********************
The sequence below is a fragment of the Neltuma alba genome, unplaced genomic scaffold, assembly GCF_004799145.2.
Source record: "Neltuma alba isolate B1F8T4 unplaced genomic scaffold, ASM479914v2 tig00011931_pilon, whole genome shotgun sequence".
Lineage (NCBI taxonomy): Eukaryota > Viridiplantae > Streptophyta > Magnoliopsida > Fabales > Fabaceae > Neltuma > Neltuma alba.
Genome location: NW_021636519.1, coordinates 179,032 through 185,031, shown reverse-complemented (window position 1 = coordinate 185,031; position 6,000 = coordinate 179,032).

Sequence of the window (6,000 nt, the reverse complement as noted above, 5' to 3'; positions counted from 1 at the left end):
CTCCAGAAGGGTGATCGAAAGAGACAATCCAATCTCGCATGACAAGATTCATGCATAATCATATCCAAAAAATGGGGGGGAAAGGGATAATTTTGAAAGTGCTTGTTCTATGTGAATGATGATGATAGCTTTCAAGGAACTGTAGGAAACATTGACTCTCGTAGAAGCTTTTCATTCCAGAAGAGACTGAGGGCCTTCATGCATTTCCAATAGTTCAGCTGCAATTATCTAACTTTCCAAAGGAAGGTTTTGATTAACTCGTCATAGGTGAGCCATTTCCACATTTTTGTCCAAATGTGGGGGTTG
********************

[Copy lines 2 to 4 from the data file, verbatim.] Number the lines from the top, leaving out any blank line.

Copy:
Source record: "Neltuma alba isolate B1F8T4 unplaced genomic scaffold, ASM479914v2 tig00011931_pilon, whole genome shotgun sequence".
Lineage (NCBI taxonomy): Eukaryota > Viridiplantae > Streptophyta > Magnoliopsida > Fabales > Fabaceae > Neltuma > Neltuma alba.
Genome location: NW_021636519.1, coordinates 179,032 through 185,031, shown reverse-complemented (window position 1 = coordinate 185,031; position 6,000 = coordinate 179,032).